As a rough guess let’s assume that the UK has about 40 Physics departments, and the average number of research-active staff in each is probably about 40. That gives about 1600 individuals for the REF. Actually the number of category A staff submitted to the 2008 RAE was 1,685.57 FTE (Full-Time Equivalent), pretty  close to this figure. At 4 outputs per person that gives 6400 papers to be read. We’re told that each will be read by at least two members of the panel, so that gives an overall job size of 12800 paper-readings. There is some uncertainty in these figures because (a) there is plenty of evidence that departments are going to be more selective in who is entered than was the case in 2008 and (b) some departments have increased their staff numbers significantly since 2008. These two factors work in opposite directions so not knowing the size of either it seems sensible to go with the numbers from the previous round for the purposes of my argument.

There are 20 members of the panel so 6400 papers submitted means that, between 29th November 2013 (the deadline for submissions) and the announcement of the results in December 2014 each member of the panel will have to have read 640 research papers. That’s an average of about two a day…

It is therefore blindingly obvious that whatever the panel does do will not be a thorough peer review of each paper, equivalent to refereeing it for publication in a journal. The panel members simply won’t have the time to do what the REF administrators claim they will do. We will be lucky if they manage a quick skim of each paper before moving on. In other words, it’s a sham.

Now we are also told the panel will use their expert judgment to decide which outputs belong to the following categories:

  • 4*  World Leading
  • 3* Internationally Excellent
  • 2* Internationally Recognized
  • 1* Nationally Recognized
  • U   Unclassified

There is an expectation that the so-called QR  funding allocated as a result of the 2013 REF will be heavily weighted towards 4*, with perhaps a small allocation to 3* and probably nothing at all for lower grades. The word on the street is that the weighting for 4* will be 9 and that for 3* only 1. “Internationally recognized”  will be regarded as worthless in the view of HEFCE. Will the papers belonging to the category “Not really understood by the panel member” suffer the same fate?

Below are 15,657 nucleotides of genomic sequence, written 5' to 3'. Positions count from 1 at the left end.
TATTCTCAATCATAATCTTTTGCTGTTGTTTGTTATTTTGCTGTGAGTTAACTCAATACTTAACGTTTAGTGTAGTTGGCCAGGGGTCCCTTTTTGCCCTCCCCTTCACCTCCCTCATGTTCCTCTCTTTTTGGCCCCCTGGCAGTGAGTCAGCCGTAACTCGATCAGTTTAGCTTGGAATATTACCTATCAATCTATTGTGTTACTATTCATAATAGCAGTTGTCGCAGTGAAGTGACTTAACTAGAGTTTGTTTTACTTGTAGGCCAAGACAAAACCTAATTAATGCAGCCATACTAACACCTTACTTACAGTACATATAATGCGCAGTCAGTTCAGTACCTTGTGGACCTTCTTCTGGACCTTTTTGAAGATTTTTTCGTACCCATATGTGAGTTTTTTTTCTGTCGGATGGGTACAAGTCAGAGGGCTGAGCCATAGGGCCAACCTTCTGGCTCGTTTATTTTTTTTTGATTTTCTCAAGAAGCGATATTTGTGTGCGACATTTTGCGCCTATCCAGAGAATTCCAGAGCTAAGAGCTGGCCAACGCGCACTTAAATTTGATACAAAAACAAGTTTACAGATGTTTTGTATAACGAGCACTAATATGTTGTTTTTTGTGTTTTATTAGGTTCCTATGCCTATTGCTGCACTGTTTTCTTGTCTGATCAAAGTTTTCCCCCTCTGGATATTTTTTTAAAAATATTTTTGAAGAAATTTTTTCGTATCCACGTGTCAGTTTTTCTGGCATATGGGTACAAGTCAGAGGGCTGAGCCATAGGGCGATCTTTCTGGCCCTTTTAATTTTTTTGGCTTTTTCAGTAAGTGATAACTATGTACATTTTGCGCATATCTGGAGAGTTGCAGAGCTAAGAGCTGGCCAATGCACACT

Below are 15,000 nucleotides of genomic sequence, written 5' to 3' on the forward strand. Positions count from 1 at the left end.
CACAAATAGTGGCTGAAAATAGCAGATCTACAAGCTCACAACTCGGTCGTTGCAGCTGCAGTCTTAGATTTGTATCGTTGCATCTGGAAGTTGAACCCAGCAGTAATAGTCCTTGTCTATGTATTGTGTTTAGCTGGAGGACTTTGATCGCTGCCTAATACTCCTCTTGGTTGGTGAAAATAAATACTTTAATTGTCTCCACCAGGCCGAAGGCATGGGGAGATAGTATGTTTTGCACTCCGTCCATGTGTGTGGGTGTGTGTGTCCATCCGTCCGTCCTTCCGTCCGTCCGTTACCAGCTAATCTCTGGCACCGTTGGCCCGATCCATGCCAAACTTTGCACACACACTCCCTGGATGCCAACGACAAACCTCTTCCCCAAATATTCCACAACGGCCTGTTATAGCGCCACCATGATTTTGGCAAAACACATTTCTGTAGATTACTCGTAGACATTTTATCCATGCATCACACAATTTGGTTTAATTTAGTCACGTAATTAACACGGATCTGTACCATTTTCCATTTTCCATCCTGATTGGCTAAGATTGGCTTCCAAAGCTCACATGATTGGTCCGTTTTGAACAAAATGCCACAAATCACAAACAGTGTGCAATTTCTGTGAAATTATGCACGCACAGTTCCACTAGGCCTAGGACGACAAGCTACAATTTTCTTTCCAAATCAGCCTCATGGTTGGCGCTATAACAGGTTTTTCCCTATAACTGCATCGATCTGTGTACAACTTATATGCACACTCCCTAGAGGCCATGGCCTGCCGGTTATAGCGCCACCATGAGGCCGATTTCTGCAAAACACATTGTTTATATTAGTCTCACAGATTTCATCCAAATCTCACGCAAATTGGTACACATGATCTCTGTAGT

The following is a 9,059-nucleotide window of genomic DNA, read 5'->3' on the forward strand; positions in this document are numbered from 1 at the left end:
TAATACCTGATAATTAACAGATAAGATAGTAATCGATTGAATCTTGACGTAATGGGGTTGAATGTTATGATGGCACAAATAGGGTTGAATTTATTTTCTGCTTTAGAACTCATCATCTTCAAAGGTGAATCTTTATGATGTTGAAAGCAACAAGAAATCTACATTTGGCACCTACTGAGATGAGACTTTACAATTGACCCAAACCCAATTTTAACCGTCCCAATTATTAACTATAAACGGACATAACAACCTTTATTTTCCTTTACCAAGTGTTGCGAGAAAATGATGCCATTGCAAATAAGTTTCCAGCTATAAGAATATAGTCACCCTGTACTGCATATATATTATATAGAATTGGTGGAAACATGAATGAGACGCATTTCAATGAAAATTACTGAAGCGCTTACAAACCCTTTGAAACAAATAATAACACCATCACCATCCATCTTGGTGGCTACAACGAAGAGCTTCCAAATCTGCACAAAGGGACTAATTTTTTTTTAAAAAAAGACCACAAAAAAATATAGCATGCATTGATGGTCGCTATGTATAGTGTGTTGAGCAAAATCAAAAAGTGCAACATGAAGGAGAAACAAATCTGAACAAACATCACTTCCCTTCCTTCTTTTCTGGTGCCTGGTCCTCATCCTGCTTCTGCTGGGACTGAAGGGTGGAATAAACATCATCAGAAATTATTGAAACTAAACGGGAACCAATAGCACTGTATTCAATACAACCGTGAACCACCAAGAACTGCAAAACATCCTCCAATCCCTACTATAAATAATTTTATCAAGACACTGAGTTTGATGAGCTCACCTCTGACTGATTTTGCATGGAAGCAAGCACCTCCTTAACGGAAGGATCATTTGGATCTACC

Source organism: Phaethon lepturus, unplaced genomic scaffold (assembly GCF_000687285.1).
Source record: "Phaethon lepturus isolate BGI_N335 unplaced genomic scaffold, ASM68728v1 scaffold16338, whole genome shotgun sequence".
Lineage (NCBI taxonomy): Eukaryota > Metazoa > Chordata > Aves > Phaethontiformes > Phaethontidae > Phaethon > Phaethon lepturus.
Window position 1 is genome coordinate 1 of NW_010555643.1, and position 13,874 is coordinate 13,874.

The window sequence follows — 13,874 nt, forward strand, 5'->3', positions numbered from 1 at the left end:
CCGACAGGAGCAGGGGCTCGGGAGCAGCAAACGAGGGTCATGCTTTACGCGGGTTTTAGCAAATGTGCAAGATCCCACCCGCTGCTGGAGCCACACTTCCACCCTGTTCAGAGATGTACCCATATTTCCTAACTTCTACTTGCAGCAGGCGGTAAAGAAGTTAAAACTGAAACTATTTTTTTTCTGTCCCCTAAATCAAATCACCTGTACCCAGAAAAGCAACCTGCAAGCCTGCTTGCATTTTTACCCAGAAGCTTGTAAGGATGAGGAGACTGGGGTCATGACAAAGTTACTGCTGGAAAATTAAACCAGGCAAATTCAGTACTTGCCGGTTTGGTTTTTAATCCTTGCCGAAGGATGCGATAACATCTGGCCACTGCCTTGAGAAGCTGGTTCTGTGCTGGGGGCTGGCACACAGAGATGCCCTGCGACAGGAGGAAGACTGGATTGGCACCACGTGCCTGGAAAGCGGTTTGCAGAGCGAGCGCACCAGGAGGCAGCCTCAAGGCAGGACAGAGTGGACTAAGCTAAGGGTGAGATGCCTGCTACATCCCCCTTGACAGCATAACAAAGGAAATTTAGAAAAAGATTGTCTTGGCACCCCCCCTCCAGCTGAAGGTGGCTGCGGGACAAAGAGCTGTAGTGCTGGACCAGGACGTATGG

The panel members will apparently know enough about every single one of the papers they are going to read in order to place them  into one of the above categories, especially the crucial ones “world-leading” or “internationally excellent”, both of which are obviously defined in a completely transparent and objective manner. Not. The steep increase in weighting between 3* and 4* means that this judgment could mean a drop of funding that could spell closure for a department.

We are told that after forming this judgement based on their expertise the panel members will “check” the citation information for the papers. This will be done using the SCOPUS service provided (no doubt at considerable cost) by   Elsevier, which by sheer coincidence also happens to be a purveyor of ridiculously overpriced academic journals.  No doubt Elsevier are  on a nice little earner peddling meaningless data for the HECFE bean-counters, but I have no confidence that they will add any value to the assessment process.

There have been high-profile statements to the effect that the REF will take no account of where the relevant “outputs”  are published, including a pronouncement by David Willetts. On the face of it, that would suggest that a paper published in the spirit of Open Access in a free archive would not be disadvantaged. However, I very much doubt that will be the case.